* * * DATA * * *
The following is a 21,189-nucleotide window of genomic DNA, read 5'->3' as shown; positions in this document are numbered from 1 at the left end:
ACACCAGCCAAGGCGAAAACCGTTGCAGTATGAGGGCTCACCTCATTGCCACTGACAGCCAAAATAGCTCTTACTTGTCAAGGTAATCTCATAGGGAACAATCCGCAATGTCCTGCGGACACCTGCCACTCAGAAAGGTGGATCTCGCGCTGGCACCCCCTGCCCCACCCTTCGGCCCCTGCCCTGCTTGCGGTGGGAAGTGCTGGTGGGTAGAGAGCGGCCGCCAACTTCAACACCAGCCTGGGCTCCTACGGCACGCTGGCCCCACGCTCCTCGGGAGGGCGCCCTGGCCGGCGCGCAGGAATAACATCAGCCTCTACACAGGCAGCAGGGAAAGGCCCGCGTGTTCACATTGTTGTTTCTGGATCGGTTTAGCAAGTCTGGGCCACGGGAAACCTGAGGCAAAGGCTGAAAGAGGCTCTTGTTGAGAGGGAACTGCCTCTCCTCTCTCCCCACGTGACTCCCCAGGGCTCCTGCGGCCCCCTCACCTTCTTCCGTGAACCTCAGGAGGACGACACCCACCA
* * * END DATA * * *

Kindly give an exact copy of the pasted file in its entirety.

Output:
The following is a 21,189-nucleotide window of genomic DNA, read 5'->3' as shown; positions in this document are numbered from 1 at the left end:
ACACCAGCCAAGGCGAAAACCGTTGCAGTATGAGGGCTCACCTCATTGCCACTGACAGCCAAAATAGCTCTTACTTGTCAAGGTAATCTCATAGGGAACAATCCGCAATGTCCTGCGGACACCTGCCACTCAGAAAGGTGGATCTCGCGCTGGCACCCCCTGCCCCACCCTTCGGCCCCTGCCCTGCTTGCGGTGGGAAGTGCTGGTGGGTAGAGAGCGGCCGCCAACTTCAACACCAGCCTGGGCTCCTACGGCACGCTGGCCCCACGCTCCTCGGGAGGGCGCCCTGGCCGGCGCGCAGGAATAACATCAGCCTCTACACAGGCAGCAGGGAAAGGCCCGCGTGTTCACATTGTTGTTTCTGGATCGGTTTAGCAAGTCTGGGCCACGGGAAACCTGAGGCAAAGGCTGAAAGAGGCTCTTGTTGAGAGGGAACTGCCTCTCCTCTCTCCCCACGTGACTCCCCAGGGCTCCTGCGGCCCCCTCACCTTCTTCCGTGAACCTCAGGAGGACGACACCCACCA